Toddler tourettes

It’s always a joy isn’t it when your toddler starts to learn their first words. Isn’t it?

“Mama. Dada.”

Isn’t that so cute. She said Mama. Did you hear, she said Dada as well. Ah, what a wonderful world.

“Fuck”

Sorry. What the hell was that. Did you just…

“Dadda. Fuck. Dadda.”

She’s not mine. No, never met her.

“Dadda”

Shhh. Just shut up.

“Dadda. Fuck. Red fuck. Big fuck. Dadda. Dadda.”

Oohhhhh.

“Truck. T..t…ttttt.”

She’s learnt the word “truck” everybody. That’s right, T…ruck. No gender stereotyping here. Yep, you heard it…truck.

That was Flossy. Middle daughter. Aka F2. She’s good for a story or two. She was recently learning and practicing (quiet loudly) the “w” sound, and words that she had “made up” that started with the “w” sound and rhymed with bank, in the back of the car. But that story can wait for another day.

Our current toddler, Felicity, is busy learning her new words. Usefully, and to her credit, she is learning words she actually needs. When I say needs I mean wants. And when I say wants, I of course mean NOW!

“SHEET, MILK, RINA”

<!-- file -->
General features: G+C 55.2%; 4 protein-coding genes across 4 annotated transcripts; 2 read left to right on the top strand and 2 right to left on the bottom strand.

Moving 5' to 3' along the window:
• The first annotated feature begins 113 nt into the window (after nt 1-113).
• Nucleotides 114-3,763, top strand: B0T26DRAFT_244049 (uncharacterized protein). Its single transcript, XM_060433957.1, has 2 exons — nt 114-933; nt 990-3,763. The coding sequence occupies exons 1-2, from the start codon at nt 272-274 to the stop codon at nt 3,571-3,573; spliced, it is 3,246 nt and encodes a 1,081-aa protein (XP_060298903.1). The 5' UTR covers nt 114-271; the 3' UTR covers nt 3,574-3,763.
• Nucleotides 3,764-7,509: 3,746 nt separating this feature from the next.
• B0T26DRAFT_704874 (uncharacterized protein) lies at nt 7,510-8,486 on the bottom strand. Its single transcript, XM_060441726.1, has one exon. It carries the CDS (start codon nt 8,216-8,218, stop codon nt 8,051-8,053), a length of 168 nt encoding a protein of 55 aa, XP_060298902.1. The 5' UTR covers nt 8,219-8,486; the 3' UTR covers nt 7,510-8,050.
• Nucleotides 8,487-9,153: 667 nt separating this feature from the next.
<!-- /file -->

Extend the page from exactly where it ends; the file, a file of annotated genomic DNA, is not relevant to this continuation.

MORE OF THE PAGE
(Rina is Felicity’s go at “Vamparina”, which I surely don’t need to explain).

“MILK, SHEET, RINA, MUMMY”

She likes to mix it up.

“MUMMY!”

Mummy actually doesn’t enjoy having her name shouted at her, especially when she’s driving, with an attached caravan, down an impossibly narrow lane…the wrong way.

“MILK, SHEET, RINA, MUMMY.”

Dadda doesn’t get a mention interestingly. Although he has noticed England are 3 for 30 again. Unbelievable.

“Could you help her out…please.”

“Sorry, dear. Help who out?”

“Felicity? The one shouting at me.”

“No problem. What do you need, Fliss?”

I hear a collective groan of despair from my beloved family.

“MILK, SHEET, RINA!”

In perfect unison.

Despite her new mastery of the English language she has a hearing issue with regard to the word “no”. Interestingly she understands it very well when it comes out of her mouth but has no clue what it means when it enters her ear. Twice daily when I dare to advance at her with my trusty toothbrush in hand, I am reliably informed “no”. On loop. (Teeth is now a mummy job by the way). However, when she has a rock in her hand and she’s weighing up testing out her trajectory schema (throwing it at anything she fancies) the word appears incomprehensible to her. Must be my pronunciation.

So, we shall see or hear, what next she learns. I can’t wait….

Published by nickfuller77

I am a former recruitment manager and recently qualified teacher.

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